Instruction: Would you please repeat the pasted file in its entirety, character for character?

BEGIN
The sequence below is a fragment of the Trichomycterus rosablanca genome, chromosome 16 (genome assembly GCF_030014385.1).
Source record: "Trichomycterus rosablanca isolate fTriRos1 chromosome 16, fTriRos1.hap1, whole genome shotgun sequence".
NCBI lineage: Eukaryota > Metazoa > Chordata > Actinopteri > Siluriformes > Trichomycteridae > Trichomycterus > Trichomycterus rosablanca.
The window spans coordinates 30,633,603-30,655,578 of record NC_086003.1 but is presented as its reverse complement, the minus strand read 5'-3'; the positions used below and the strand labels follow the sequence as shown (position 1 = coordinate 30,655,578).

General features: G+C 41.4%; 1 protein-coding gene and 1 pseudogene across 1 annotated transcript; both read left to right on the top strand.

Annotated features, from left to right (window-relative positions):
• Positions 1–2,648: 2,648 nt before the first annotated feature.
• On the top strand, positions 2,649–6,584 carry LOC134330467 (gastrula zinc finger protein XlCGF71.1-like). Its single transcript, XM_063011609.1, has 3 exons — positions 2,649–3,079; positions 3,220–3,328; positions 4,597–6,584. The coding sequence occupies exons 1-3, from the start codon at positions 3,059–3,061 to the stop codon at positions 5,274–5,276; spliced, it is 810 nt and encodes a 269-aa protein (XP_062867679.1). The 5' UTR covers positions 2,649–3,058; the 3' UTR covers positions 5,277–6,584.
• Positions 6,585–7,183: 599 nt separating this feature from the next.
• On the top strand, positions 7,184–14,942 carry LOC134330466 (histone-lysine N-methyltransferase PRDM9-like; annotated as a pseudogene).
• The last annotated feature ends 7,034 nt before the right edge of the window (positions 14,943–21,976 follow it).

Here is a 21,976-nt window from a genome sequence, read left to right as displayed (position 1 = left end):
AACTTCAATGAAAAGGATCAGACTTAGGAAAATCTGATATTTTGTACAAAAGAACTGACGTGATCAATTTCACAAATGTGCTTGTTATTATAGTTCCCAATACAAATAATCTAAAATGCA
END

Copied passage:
The sequence below is a fragment of the Trichomycterus rosablanca genome, chromosome 16 (genome assembly GCF_030014385.1).
Source record: "Trichomycterus rosablanca isolate fTriRos1 chromosome 16, fTriRos1.hap1, whole genome shotgun sequence".
NCBI lineage: Eukaryota > Metazoa > Chordata > Actinopteri > Siluriformes > Trichomycteridae > Trichomycterus > Trichomycterus rosablanca.
The window spans coordinates 30,633,603-30,655,578 of record NC_086003.1 but is presented as its reverse complement, the minus strand read 5'-3'; the positions used below and the strand labels follow the sequence as shown (position 1 = coordinate 30,655,578).

General features: G+C 41.4%; 1 protein-coding gene and 1 pseudogene across 1 annotated transcript; both read left to right on the top strand.

Annotated features, from left to right (window-relative positions):
• Positions 1–2,648: 2,648 nt before the first annotated feature.
• On the top strand, positions 2,649–6,584 carry LOC134330467 (gastrula zinc finger protein XlCGF71.1-like). Its single transcript, XM_063011609.1, has 3 exons — positions 2,649–3,079; positions 3,220–3,328; positions 4,597–6,584. The coding sequence occupies exons 1-3, from the start codon at positions 3,059–3,061 to the stop codon at positions 5,274–5,276; spliced, it is 810 nt and encodes a 269-aa protein (XP_062867679.1). The 5' UTR covers positions 2,649–3,058; the 3' UTR covers positions 5,277–6,584.
• Positions 6,585–7,183: 599 nt separating this feature from the next.
• On the top strand, positions 7,184–14,942 carry LOC134330466 (histone-lysine N-methyltransferase PRDM9-like; annotated as a pseudogene).
• The last annotated feature ends 7,034 nt before the right edge of the window (positions 14,943–21,976 follow it).

Here is a 21,976-nt window from a genome sequence, read left to right as displayed (position 1 = left end):
AACTTCAATGAAAAGGATCAGACTTAGGAAAATCTGATATTTTGTACAAAAGAACTGACGTGATCAATTTCACAAATGTGCTTGTTATTATAGTTCCCAATACAAATAATCTAAAATGCA